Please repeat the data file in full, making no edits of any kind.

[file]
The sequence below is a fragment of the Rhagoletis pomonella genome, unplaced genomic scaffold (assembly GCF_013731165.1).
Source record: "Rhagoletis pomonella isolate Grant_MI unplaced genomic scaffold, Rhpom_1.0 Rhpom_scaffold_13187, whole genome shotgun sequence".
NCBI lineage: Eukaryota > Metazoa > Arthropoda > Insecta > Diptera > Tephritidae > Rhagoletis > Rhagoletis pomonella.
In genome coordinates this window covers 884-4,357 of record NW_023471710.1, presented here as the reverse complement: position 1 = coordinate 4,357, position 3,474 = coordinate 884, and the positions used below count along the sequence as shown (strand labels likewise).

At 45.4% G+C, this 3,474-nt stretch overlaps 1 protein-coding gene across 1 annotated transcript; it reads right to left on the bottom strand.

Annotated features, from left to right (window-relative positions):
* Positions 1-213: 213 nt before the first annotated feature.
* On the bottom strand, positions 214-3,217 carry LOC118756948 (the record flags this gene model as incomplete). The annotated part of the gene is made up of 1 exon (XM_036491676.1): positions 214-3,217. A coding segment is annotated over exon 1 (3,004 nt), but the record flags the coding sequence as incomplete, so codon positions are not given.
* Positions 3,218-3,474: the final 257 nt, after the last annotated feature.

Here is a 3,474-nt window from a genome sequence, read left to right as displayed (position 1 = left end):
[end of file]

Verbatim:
The sequence below is a fragment of the Rhagoletis pomonella genome, unplaced genomic scaffold (assembly GCF_013731165.1).
Source record: "Rhagoletis pomonella isolate Grant_MI unplaced genomic scaffold, Rhpom_1.0 Rhpom_scaffold_13187, whole genome shotgun sequence".
NCBI lineage: Eukaryota > Metazoa > Arthropoda > Insecta > Diptera > Tephritidae > Rhagoletis > Rhagoletis pomonella.
In genome coordinates this window covers 884-4,357 of record NW_023471710.1, presented here as the reverse complement: position 1 = coordinate 4,357, position 3,474 = coordinate 884, and the positions used below count along the sequence as shown (strand labels likewise).

At 45.4% G+C, this 3,474-nt stretch overlaps 1 protein-coding gene across 1 annotated transcript; it reads right to left on the bottom strand.

Annotated features, from left to right (window-relative positions):
* Positions 1-213: 213 nt before the first annotated feature.
* On the bottom strand, positions 214-3,217 carry LOC118756948 (the record flags this gene model as incomplete). The annotated part of the gene is made up of 1 exon (XM_036491676.1): positions 214-3,217. A coding segment is annotated over exon 1 (3,004 nt), but the record flags the coding sequence as incomplete, so codon positions are not given.
* Positions 3,218-3,474: the final 257 nt, after the last annotated feature.

Here is a 3,474-nt window from a genome sequence, read left to right as displayed (position 1 = left end):